The South road extension is in full swing and as Adelaide conveyancers our attention has been drawn to a column in The Messenger highlighting the plight of homeowners whose properties are being compulsorily acquired by the government.
Messenger deputy editor, Chris Day, says in his column, In real life, a castle’s price must be right, the government’s hands are tied when it comes to compensating property owners for the true cost of moving.
As Adelaide conveyancers, we know the costs are many when it comes to buying and selling property, especially if you are relocating at the same time, so let’s take this story as an opportunity to prise apart the various costs that are easily overlooked.
And then we might ponder the difference between choosing to embark on a move and having one forced upon you.
Knock knock. Who’s there? It’s the government, we need your house
The sad fact of life during a development phase of a city is that transport routes need modification and that means governments can enforce their right to ‘acquire’ property that lies in the way.
As Chris Day points out, the government has spent $100 million buying property along South Road and having lost the fight to refuse to sell, property owners are gearing up to at least fight for a better deal.
What some property owners are asking for is not just the market price for their properties but for some extra money to compensate them for the upheaval and other expenses.
Tell ’em they’re dreaming
As fellow South Australians, it is not hard to empathise with these property owners and with Chris’ suggestion that many of us wouldn’t mind paying a few dollars extra in car registration to cover a little extra compensation.
But as Chris notes: Unfortunately legislation prevents the government paying people a premium for turfing them out of their homes.
We have written previously about being wary of buying property close to any transport corridor that could likely be expanded in the future, see The road more travelled: Real estate lessons learned from north-south corridor property acquisitions, but that is of little comfort to people already in situ.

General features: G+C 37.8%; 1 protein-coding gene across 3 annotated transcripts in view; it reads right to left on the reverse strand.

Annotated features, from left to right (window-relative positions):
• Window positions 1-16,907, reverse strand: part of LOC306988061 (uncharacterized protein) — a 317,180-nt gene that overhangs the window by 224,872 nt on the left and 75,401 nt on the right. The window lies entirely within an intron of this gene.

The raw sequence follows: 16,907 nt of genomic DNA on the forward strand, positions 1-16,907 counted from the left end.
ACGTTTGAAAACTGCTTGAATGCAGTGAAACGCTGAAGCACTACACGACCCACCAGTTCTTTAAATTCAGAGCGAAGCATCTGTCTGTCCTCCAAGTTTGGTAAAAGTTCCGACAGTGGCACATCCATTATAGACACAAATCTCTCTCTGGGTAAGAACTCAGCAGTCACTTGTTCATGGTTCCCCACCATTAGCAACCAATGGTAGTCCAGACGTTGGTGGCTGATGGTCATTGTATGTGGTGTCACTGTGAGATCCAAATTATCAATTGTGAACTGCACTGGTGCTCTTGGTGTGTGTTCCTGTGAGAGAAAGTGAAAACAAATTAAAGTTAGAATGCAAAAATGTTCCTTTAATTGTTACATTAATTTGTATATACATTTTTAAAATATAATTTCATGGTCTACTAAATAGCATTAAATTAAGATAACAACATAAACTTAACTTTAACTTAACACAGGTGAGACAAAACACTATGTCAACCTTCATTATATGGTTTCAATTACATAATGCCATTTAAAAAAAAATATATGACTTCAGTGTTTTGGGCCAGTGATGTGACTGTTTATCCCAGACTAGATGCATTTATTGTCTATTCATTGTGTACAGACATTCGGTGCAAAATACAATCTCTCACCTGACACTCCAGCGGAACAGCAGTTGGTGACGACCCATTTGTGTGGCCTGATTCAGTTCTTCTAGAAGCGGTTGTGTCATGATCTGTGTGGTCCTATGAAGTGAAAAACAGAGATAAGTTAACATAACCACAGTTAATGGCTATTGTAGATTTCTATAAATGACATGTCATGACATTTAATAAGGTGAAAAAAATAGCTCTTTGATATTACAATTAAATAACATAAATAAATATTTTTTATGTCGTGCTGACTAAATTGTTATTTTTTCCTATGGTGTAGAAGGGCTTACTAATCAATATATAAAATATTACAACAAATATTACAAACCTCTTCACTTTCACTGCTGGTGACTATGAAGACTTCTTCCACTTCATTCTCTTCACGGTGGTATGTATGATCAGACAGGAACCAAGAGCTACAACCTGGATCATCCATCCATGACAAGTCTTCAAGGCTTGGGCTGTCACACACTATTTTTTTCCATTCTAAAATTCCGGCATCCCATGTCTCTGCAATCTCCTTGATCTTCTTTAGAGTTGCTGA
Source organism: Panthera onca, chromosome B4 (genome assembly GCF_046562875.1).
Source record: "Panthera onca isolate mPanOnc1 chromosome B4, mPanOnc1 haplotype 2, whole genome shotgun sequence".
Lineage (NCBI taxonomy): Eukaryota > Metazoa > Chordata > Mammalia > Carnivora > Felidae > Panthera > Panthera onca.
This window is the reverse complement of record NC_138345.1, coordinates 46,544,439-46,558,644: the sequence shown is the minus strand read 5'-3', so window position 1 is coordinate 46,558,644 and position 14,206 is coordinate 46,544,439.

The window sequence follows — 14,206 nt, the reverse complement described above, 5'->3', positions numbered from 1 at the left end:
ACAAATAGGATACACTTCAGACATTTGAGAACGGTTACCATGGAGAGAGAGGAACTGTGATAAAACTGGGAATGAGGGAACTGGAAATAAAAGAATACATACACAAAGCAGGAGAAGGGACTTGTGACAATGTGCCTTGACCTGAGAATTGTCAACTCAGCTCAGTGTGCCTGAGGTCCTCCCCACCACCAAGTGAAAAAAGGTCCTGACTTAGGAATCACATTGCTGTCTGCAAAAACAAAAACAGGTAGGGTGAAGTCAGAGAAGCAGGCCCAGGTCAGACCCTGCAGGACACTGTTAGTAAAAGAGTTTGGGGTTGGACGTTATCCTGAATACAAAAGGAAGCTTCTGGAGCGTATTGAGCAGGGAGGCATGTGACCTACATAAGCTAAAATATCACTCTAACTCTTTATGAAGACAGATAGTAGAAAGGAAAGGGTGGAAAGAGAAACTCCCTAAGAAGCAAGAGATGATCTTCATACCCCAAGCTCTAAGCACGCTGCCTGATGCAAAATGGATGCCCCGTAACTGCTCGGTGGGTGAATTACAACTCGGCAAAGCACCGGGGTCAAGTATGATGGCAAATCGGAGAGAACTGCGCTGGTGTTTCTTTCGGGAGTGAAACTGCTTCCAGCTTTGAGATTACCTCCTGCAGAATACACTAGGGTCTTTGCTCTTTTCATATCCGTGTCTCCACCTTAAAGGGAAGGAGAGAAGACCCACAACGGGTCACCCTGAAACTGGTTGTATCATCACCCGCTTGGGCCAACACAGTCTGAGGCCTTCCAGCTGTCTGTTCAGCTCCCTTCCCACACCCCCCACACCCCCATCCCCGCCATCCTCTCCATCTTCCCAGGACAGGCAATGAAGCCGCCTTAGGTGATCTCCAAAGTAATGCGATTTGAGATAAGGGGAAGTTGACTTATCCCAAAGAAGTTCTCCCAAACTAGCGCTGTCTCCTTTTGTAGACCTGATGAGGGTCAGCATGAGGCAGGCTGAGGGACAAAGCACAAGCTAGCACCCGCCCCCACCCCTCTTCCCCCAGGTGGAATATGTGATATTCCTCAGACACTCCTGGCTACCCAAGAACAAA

For the rest of us, their plight highlights the importance of taking a conveyancer-like approach to considering the costs of moving house.
Moving house means moving money
The costs to move and also purchase another property are quite substantial, which is why being paid the market value of a property is less than the real cost of moving.
In these cases of compulsory acquisition property owners are being saddled by costs they would ordinarily have avoided, so it seems reasonable to expect property owners be compensated for these “relocation” costs.
For example. as conveyancers we see the bank fees plus the stamp duty and Lands Titles Office registration fees when clients buy and sell property.
It is certainly one thing to decide to wear these costs because you have a strong desire to move away from a location or move to a different location or a different type of property, but as the writer says these property owners aren’t moving by choice and it does seem appropriate that authorities take these expenses into account as the true cost of moving against your will.
Maybe at times like these, we can benefit from the simple wisdom of characters like Darryl Kerrigan from The Castle, to put things clearly:
Compulsorily acquired? You know what this means don’t you, they’re acquiring it compulsorily.